The EATP (including Ethiopia, Burundi, Kenya, Tanzania, Rwanda, and Uganda) was conducted in 2014 – 2018 to foster regional cooperation in transmission planning and analysis. The EATP developed the capacity of transmission planners in Kenya, Ethiopia and Tanzania to develop regional electric power transmission corridors that will (1) serve as the backbone infrastructure for trade and exchange of electricity, (2) enable investment in new electric power generation plants, (3) support integration of clean energy generation resources, and (4) improve system reliability. The EATP created a Working Group that continued to further refine the national planning models to support regional harmonization and reviewed regional models. The Working Group members include the following organizations: the Eastern African Power Pool, EEP, Kenya Electricity Transmission Company, Ltd., KPLC, TANESCO, Régie de Production et Distribution d'Eau et d'Electricité, Rwanda Energy Group, Ltd., and Uganda Electricity Transmission Company, Ltd. Under EUPP, the EATP developed regional network planning models, beginning with a load flow model for East Africa, progressing to dynamic models over time. The members of the EATP Working Group were trained to prepare each of the models, expanding the pool of qualified network planners in East Africa to continuously fine tune the regional planning model. Topics covered under this partnership included:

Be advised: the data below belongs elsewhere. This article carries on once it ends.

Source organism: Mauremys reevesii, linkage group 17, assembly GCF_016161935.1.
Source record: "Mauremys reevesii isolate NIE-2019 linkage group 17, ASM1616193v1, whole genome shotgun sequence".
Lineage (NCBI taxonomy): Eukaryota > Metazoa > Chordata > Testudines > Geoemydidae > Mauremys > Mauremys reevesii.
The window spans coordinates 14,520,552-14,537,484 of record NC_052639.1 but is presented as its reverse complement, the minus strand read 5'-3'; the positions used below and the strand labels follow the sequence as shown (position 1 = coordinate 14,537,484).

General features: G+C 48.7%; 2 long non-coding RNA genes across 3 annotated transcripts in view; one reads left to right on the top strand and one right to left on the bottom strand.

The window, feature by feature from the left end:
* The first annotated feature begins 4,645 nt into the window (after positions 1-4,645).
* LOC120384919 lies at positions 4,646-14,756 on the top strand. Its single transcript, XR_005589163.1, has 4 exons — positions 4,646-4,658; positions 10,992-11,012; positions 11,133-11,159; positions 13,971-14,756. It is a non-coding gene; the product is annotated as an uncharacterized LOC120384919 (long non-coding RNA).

- EATP Regional Network Load Flow Models;
- EATP Load Flow and Dynamic Training;
- EATP Load Flow and Dynamic Training;
- Study to Calculate Losses for the EKT Wheeling Transaction; and
- NELSAP/TRACTABEL Study Review.
National Power Balance Settling
The development of a consensus for settling national power balances (import/export) within the regional model for each country. The national power balances will form the basis of the network analysis to be completed using the 2020 load flow model.
Development of a Regional Project Tracker
The initiation of a Project Tracker to determine the probability of commissioning generation and transmission projects within the planning horizon being analyzed (2020).
Adoption of Terms of Reference
EATP countries adopted a Terms of Reference to conduct a sensitivity analysis of regionally significant candidate transmission investment projects using agreed upon parameters.
Self-Assessment Dynamic Modeling and Analysis Tool Developed
The creation of an EATP Self-assessment Dynamic Modeling and Analysis Tool to enable transmission utilities to identify network planning institutional and human resource and capacity deficits and benchmark their capacity against one another.